Overgrown and abandoned lots are being transformed into urban farms around the country. While that may seem like a simple idea, we can tell you firsthand that the process is not. Permits, zoning, clearing the land… you get the idea. The most important part is that, slowly but surely, Woodside City Farm is moving forward! Aside from being a working urban farm, we also uphold our duty to the land by being good stewards. That means soil and water conservation practices are and will be key to everything we do – starting with the farm plan itself.
Working with Nature
Less pollution will enter the low-lying floodplain and the Reedy River if our veggie beds soak up as much rain as possible and help filter what’s left. This will reduce the chance of flooding, as well as the amount of pollution entering the Reedy River. Rain can pick up oil, yard waste, chemicals, and pet waste as it flows into storm drains, gutters, or directly into bodies of water, like the Reedy. Not only can these pollutants be harmful to river life, they can also affect our drinking water. If we don’t protect our soil and water, then we aren’t protecting the resources we depend on.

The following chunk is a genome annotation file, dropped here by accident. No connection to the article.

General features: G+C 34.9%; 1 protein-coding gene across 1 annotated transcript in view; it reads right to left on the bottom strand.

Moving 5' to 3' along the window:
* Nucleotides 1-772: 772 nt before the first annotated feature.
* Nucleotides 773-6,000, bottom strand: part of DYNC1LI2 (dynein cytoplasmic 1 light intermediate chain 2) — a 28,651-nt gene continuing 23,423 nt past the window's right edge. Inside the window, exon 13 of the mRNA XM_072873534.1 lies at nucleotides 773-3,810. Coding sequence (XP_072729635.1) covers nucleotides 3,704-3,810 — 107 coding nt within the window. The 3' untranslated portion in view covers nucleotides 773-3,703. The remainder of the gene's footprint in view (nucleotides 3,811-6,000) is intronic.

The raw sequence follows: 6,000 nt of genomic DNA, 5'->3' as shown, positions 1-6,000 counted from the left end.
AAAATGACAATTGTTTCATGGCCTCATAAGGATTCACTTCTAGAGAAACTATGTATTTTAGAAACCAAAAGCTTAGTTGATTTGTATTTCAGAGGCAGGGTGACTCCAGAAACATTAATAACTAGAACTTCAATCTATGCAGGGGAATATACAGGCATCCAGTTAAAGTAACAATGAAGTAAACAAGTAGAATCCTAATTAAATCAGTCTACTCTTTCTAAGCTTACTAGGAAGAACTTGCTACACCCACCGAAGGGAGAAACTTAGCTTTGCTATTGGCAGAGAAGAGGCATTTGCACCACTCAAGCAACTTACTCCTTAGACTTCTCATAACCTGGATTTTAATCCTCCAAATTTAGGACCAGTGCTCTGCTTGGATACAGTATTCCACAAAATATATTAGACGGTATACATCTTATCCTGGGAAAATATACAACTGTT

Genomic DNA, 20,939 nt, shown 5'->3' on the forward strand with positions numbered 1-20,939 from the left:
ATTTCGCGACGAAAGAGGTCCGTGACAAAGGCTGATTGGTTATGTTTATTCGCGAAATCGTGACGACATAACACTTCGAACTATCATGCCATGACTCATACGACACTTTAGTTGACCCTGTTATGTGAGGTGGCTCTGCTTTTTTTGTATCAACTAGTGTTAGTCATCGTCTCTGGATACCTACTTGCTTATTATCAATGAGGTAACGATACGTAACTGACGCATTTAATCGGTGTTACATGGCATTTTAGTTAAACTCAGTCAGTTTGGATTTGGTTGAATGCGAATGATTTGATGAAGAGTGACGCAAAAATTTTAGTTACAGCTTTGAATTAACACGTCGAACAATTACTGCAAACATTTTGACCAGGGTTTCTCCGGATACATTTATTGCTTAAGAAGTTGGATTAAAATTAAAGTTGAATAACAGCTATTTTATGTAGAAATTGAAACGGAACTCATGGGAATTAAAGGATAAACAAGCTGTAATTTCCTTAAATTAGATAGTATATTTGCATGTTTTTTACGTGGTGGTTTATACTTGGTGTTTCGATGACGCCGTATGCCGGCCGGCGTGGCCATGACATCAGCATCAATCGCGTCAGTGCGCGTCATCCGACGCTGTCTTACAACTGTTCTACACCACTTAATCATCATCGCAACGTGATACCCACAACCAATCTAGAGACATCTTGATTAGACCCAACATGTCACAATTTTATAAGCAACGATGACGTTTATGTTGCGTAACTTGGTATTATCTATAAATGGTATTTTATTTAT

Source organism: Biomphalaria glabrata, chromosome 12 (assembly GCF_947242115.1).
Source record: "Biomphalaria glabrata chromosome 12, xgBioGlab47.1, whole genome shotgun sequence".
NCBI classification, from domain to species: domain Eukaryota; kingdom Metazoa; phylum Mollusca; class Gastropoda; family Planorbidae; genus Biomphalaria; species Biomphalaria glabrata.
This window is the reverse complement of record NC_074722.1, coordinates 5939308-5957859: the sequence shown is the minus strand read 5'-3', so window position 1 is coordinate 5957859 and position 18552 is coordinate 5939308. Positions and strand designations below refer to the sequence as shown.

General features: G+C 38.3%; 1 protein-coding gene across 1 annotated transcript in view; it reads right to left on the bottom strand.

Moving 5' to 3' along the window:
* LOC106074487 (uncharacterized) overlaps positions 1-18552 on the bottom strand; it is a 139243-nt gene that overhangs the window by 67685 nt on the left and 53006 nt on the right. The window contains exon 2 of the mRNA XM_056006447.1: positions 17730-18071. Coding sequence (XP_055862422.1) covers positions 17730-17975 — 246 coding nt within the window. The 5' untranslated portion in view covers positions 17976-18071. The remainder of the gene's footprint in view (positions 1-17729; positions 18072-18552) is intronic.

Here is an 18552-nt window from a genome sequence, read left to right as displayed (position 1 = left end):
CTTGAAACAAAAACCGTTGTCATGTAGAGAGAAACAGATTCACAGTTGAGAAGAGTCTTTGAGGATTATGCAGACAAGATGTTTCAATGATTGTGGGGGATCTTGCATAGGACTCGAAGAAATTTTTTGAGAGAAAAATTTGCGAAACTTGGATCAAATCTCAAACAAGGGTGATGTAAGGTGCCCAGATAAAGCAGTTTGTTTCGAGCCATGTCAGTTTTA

We’ll seed the floodplain with native plants and use the forested areas to cultivate mushrooms. We will also use these areas to protect natural wildlife habitats. There’s a large oak tree in the forested area, which will be the focal point of our outdoor classroom. The large crop fields are south-facing slopes. This will give crops plenty of sunlight while also giving neighbors and passersby a great view of the farm. A slight slope will help stop soil erosion in the fields. This also prevents water from pooling and forming small ponds. Our future cropland in the south, which is isolated by the flood plain, will require a small road with a gutter so that we can access the field after heavy rains. To the east, an understory food forest will feature a variety of edible plants in the canopy, understory, and ground cover.
The greenhouse is on an east-west axis. The trees on the north will act as a windbreak during winter; the road and fields to the south allow for full sun. During the summer, venting along the south side will invite cooler air in. The barn and farm stand are near the entrance for better visibility. Space around the buildings will be used for parking and gardens.
Our total growing space will be three acres when all is said and done. As clearing continues, we’re very happy to start with the 1/10 of an acre that’s ready to go! We rely on healthy ecosystems more than we realize. We hope students will leave the garden not only knowing how to grow food, but also with a new appreciation for soil and water.